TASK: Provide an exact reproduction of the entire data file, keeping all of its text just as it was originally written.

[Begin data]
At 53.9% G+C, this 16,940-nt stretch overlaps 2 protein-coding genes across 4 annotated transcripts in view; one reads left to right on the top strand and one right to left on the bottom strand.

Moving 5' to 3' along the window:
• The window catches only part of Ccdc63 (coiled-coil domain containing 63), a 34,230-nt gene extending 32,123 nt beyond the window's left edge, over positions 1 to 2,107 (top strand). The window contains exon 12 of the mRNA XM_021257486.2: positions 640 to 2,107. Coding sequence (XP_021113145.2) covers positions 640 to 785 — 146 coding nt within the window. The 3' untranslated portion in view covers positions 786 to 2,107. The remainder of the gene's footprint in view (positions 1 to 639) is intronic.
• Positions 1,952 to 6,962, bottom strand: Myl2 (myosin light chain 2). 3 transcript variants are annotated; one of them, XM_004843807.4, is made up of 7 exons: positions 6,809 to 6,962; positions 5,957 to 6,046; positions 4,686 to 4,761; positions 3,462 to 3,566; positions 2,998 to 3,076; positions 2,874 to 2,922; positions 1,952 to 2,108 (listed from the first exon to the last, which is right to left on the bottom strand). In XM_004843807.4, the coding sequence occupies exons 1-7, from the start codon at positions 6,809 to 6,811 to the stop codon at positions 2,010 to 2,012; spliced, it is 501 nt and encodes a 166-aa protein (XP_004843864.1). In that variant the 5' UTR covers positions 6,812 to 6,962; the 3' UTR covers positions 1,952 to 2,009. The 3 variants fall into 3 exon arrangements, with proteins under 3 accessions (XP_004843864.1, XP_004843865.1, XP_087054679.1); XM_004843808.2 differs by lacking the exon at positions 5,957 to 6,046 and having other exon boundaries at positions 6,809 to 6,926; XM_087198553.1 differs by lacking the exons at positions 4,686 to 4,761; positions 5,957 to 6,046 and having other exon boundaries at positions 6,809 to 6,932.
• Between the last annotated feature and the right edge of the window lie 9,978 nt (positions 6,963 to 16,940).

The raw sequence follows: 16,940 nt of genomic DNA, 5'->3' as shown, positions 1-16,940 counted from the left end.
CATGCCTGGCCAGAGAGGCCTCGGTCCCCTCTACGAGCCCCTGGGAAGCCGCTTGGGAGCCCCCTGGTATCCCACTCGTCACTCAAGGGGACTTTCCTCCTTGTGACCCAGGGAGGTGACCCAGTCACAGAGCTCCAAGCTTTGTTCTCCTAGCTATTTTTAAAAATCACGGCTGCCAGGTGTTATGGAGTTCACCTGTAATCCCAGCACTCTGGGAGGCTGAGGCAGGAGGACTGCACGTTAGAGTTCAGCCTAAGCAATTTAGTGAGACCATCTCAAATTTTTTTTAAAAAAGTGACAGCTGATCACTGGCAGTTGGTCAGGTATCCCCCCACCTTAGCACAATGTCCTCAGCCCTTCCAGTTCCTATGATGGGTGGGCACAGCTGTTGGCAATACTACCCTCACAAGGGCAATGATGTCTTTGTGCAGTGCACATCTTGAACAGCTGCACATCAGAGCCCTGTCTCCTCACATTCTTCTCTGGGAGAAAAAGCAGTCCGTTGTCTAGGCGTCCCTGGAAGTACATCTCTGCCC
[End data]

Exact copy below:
At 53.9% G+C, this 16,940-nt stretch overlaps 2 protein-coding genes across 4 annotated transcripts in view; one reads left to right on the top strand and one right to left on the bottom strand.

Moving 5' to 3' along the window:
• The window catches only part of Ccdc63 (coiled-coil domain containing 63), a 34,230-nt gene extending 32,123 nt beyond the window's left edge, over positions 1 to 2,107 (top strand). The window contains exon 12 of the mRNA XM_021257486.2: positions 640 to 2,107. Coding sequence (XP_021113145.2) covers positions 640 to 785 — 146 coding nt within the window. The 3' untranslated portion in view covers positions 786 to 2,107. The remainder of the gene's footprint in view (positions 1 to 639) is intronic.
• Positions 1,952 to 6,962, bottom strand: Myl2 (myosin light chain 2). 3 transcript variants are annotated; one of them, XM_004843807.4, is made up of 7 exons: positions 6,809 to 6,962; positions 5,957 to 6,046; positions 4,686 to 4,761; positions 3,462 to 3,566; positions 2,998 to 3,076; positions 2,874 to 2,922; positions 1,952 to 2,108 (listed from the first exon to the last, which is right to left on the bottom strand). In XM_004843807.4, the coding sequence occupies exons 1-7, from the start codon at positions 6,809 to 6,811 to the stop codon at positions 2,010 to 2,012; spliced, it is 501 nt and encodes a 166-aa protein (XP_004843864.1). In that variant the 5' UTR covers positions 6,812 to 6,962; the 3' UTR covers positions 1,952 to 2,009. The 3 variants fall into 3 exon arrangements, with proteins under 3 accessions (XP_004843864.1, XP_004843865.1, XP_087054679.1); XM_004843808.2 differs by lacking the exon at positions 5,957 to 6,046 and having other exon boundaries at positions 6,809 to 6,926; XM_087198553.1 differs by lacking the exons at positions 4,686 to 4,761; positions 5,957 to 6,046 and having other exon boundaries at positions 6,809 to 6,932.
• Between the last annotated feature and the right edge of the window lie 9,978 nt (positions 6,963 to 16,940).

The raw sequence follows: 16,940 nt of genomic DNA, 5'->3' as shown, positions 1-16,940 counted from the left end.
CATGCCTGGCCAGAGAGGCCTCGGTCCCCTCTACGAGCCCCTGGGAAGCCGCTTGGGAGCCCCCTGGTATCCCACTCGTCACTCAAGGGGACTTTCCTCCTTGTGACCCAGGGAGGTGACCCAGTCACAGAGCTCCAAGCTTTGTTCTCCTAGCTATTTTTAAAAATCACGGCTGCCAGGTGTTATGGAGTTCACCTGTAATCCCAGCACTCTGGGAGGCTGAGGCAGGAGGACTGCACGTTAGAGTTCAGCCTAAGCAATTTAGTGAGACCATCTCAAATTTTTTTTAAAAAAGTGACAGCTGATCACTGGCAGTTGGTCAGGTATCCCCCCACCTTAGCACAATGTCCTCAGCCCTTCCAGTTCCTATGATGGGTGGGCACAGCTGTTGGCAATACTACCCTCACAAGGGCAATGATGTCTTTGTGCAGTGCACATCTTGAACAGCTGCACATCAGAGCCCTGTCTCCTCACATTCTTCTCTGGGAGAAAAAGCAGTCCGTTGTCTAGGCGTCCCTGGAAGTACATCTCTGCCC